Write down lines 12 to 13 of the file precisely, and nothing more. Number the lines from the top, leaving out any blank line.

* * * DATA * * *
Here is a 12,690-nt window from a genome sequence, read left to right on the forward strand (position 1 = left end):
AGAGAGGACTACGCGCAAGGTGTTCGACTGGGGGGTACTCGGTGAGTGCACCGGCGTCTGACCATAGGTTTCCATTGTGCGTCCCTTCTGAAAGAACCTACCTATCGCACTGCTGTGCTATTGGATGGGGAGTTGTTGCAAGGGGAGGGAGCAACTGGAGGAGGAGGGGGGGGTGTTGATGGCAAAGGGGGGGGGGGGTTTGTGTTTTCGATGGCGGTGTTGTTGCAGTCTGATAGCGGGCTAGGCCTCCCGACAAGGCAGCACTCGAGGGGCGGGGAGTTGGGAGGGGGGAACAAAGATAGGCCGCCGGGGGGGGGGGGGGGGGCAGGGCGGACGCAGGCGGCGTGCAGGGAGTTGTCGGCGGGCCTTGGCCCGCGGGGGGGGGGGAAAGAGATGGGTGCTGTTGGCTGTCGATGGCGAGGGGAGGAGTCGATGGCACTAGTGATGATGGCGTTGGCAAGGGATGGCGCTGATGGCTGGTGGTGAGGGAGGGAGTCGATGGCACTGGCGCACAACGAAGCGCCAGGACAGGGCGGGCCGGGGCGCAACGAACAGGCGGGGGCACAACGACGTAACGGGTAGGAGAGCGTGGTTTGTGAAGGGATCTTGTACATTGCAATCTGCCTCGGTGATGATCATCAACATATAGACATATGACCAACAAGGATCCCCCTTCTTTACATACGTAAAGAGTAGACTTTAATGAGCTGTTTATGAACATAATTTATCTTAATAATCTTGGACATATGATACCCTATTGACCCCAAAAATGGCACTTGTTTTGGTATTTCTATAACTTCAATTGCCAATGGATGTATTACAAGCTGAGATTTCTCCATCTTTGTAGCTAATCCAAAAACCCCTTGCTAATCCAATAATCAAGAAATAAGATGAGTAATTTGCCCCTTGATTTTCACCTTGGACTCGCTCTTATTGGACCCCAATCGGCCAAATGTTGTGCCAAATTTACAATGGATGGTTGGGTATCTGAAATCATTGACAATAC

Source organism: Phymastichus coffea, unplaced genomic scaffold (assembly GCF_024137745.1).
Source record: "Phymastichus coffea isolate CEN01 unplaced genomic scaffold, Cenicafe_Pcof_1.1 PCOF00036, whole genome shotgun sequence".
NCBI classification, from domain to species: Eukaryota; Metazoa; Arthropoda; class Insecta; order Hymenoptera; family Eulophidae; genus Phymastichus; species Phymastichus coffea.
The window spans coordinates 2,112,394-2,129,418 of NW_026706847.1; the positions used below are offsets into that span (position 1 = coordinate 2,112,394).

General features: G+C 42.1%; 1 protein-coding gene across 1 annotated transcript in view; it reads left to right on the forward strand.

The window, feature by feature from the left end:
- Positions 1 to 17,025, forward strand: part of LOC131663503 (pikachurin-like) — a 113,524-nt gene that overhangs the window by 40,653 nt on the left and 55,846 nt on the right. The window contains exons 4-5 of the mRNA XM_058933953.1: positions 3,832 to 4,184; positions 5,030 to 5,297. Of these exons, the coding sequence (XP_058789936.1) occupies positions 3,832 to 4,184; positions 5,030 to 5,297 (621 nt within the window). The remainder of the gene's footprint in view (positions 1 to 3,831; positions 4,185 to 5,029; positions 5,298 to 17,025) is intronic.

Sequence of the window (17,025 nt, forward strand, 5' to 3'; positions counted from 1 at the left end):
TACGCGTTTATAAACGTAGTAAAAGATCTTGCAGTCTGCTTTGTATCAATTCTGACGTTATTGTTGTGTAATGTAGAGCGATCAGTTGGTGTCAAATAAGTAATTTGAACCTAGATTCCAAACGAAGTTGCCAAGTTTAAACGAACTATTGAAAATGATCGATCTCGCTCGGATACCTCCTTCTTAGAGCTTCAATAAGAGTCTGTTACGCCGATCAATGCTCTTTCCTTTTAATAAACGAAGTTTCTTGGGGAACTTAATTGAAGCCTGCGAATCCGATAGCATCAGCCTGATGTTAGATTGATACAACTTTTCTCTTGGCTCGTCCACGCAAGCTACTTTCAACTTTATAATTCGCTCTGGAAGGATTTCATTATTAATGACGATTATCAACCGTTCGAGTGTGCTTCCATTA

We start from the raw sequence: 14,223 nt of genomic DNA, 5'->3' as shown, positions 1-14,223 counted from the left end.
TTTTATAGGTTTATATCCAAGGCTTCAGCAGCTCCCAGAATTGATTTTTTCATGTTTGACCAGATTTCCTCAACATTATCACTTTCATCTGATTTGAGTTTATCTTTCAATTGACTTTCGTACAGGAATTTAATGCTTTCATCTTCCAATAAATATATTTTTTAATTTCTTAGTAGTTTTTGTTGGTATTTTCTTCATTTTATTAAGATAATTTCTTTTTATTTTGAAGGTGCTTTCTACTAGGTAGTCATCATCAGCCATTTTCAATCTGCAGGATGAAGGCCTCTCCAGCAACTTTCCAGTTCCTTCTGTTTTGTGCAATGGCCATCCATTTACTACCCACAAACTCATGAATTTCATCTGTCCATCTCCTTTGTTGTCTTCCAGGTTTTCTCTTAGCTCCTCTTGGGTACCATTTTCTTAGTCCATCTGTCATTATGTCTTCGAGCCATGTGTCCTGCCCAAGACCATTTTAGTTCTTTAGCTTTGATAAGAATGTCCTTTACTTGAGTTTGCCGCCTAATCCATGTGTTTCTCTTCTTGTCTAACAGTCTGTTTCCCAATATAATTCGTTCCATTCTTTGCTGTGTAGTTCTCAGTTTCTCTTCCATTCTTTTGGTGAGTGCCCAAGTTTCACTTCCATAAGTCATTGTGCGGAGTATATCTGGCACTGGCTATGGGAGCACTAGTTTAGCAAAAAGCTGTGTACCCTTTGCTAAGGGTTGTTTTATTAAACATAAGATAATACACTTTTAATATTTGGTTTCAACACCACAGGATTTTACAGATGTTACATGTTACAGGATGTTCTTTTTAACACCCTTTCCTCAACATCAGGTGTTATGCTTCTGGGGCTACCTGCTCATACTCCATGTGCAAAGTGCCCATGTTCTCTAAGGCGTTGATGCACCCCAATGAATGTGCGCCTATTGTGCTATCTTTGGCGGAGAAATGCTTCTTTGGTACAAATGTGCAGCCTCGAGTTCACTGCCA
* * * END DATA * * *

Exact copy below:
We start from the raw sequence: 14,223 nt of genomic DNA, 5'->3' as shown, positions 1-14,223 counted from the left end.
TTTTATAGGTTTATATCCAAGGCTTCAGCAGCTCCCAGAATTGATTTTTTCATGTTTGACCAGATTTCCTCAACATTATCACTTTCATCTGATTTGAGTTTATCTTTCAATTGACTTTCGTACAGGAATTTAATGCTTTCATCTTCCAATAAATATATTTTTTAATTTCTTAGTAGTTTTTGTTGGTATTTTCTTCATTTTATTAAGATAATTTCTTTTTATTTTGAAGGTGCTTTCTACTAGGTAGTCATCATCAGCCATTTTCAATCTGCAGGATGAAGGCCTCTCCAGCAACTTTCCAGTTCCTTCTGTTTTGTGCAATGGCCATCCATTTACTACCCACAAACTCATGAATTTCATCTGTCCATCTCCTTTGTTGTCTTCCAGGTTTTCTCTTAGCTCCTCTTGGGTACCATTTTCTTAGTCCATCTGTCATTATGTCTTCGAGCCATGTGTCCTGCCCAAGACCATTTTAGTTCTTTAGCTTTGATAAGAATGTCCTTTACTTGAGTTTGCCGCCTAATCCATGTGTTTCTCTTCTTGTCTAACAGTCTGTTTCCCAATATAATTCGTTCCATTCTTTGCTGTGTAGTTCTCAGTTTCTCTTCCATTCTTTTGGTGAGTGCCCAAGTTTCACTTCCATAAGTCATTGTGCGGAGTATATCTGGCACTGGCTATGGGAGCACTAGTTTAGCAAAAAGCTGTGTACCCTTTGCTAAGGGTTGTTTTATTAAACATAAGATAATACACTTTTAATATTTGGTTTCAACACCACAGGATTTTACAGATGTTACATGTTACAGGATGTTCTTTTTAACACCCTTTCCTCAACATCAGGTGTTATGCTTCTGGGGCTACCTGCTCATACTCCATGTGCAAAGTGCCCATGTTCTCTAAGGCGTTGATGCACCCCAATGAATGTGCGCCTATTGTGCTATCTTTGGCGGAGAAATGCTTCTTTGGTACAAATGTGCAGCCTCGAGTTCACTGCCA